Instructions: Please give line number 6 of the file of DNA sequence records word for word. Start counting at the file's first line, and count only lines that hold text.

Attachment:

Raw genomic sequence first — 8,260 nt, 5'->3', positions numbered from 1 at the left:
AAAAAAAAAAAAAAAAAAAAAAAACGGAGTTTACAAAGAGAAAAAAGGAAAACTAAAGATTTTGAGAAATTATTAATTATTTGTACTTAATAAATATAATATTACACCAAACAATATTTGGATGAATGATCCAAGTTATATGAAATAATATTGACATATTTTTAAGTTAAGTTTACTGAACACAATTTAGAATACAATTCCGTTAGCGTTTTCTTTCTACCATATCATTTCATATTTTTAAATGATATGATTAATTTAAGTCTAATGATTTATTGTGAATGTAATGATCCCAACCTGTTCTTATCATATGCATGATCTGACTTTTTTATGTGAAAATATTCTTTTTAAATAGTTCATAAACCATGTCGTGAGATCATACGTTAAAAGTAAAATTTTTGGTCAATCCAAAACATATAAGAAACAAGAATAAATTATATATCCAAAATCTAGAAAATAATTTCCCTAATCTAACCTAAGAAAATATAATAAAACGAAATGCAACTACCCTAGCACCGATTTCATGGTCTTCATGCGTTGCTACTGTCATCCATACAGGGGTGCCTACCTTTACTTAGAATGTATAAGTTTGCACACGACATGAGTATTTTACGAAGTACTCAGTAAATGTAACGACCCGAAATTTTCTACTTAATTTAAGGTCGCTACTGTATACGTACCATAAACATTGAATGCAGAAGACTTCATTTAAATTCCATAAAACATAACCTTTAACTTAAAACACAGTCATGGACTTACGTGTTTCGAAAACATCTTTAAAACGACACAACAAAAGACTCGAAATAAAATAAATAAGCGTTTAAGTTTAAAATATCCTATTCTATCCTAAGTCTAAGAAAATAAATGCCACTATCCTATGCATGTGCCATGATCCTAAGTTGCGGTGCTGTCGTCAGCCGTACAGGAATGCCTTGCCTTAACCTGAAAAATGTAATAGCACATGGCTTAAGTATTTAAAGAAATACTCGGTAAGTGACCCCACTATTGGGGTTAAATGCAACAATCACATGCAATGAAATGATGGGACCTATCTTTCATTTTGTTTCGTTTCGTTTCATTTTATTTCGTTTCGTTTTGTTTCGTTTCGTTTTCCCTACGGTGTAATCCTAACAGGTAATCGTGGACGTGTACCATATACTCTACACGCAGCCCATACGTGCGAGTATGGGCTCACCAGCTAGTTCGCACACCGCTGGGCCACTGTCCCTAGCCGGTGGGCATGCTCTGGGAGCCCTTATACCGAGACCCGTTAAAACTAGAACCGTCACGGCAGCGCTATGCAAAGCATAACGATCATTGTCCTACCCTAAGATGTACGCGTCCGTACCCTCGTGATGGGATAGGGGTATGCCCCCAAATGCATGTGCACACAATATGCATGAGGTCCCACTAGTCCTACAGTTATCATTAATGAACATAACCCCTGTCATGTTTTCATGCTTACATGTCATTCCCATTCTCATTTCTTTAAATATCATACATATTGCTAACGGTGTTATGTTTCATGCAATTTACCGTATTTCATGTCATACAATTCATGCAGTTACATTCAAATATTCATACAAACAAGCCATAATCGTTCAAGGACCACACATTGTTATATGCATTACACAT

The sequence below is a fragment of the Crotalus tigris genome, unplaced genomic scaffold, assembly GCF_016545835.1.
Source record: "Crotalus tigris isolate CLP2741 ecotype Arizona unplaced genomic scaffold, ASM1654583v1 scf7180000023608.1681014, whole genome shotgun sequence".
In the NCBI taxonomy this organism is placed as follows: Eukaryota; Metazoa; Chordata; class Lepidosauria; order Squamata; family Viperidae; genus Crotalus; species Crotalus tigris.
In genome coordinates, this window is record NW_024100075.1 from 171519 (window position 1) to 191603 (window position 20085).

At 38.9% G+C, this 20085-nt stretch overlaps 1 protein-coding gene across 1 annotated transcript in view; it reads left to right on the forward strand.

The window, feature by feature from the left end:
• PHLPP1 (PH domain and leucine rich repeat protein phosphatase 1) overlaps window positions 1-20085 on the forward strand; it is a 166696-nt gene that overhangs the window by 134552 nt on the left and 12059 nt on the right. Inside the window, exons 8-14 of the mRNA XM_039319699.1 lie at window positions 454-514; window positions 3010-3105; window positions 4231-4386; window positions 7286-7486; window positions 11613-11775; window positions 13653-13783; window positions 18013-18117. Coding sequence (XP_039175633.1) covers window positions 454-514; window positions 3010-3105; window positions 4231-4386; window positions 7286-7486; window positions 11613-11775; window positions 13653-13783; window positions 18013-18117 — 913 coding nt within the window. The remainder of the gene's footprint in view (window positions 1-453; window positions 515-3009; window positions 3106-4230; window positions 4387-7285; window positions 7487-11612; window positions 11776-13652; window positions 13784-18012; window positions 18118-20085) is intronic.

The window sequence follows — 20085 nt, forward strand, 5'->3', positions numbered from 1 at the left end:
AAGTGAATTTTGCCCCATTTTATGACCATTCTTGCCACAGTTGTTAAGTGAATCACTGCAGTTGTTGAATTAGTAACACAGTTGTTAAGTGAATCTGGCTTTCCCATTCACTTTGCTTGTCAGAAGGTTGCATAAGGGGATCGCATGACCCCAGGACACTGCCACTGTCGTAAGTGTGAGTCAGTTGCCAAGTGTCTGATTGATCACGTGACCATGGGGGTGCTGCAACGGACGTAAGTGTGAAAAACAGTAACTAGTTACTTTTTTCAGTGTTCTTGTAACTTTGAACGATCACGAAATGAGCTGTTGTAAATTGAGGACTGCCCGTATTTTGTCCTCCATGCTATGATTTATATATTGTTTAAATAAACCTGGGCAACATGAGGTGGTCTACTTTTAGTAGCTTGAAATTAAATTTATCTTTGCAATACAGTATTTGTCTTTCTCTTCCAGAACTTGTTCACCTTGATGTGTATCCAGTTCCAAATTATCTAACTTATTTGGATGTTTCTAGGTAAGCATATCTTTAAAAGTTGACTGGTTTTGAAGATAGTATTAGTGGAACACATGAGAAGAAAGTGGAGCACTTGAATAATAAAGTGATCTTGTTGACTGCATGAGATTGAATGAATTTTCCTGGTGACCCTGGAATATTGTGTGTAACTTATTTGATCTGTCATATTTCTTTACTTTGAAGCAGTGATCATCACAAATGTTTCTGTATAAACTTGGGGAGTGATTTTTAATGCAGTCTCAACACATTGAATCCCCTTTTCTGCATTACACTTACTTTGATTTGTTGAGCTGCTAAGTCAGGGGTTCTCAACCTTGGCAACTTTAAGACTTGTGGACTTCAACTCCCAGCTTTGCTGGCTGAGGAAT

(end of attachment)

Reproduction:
In genome coordinates, this window is record NW_024100075.1 from 171519 (window position 1) to 191603 (window position 20085).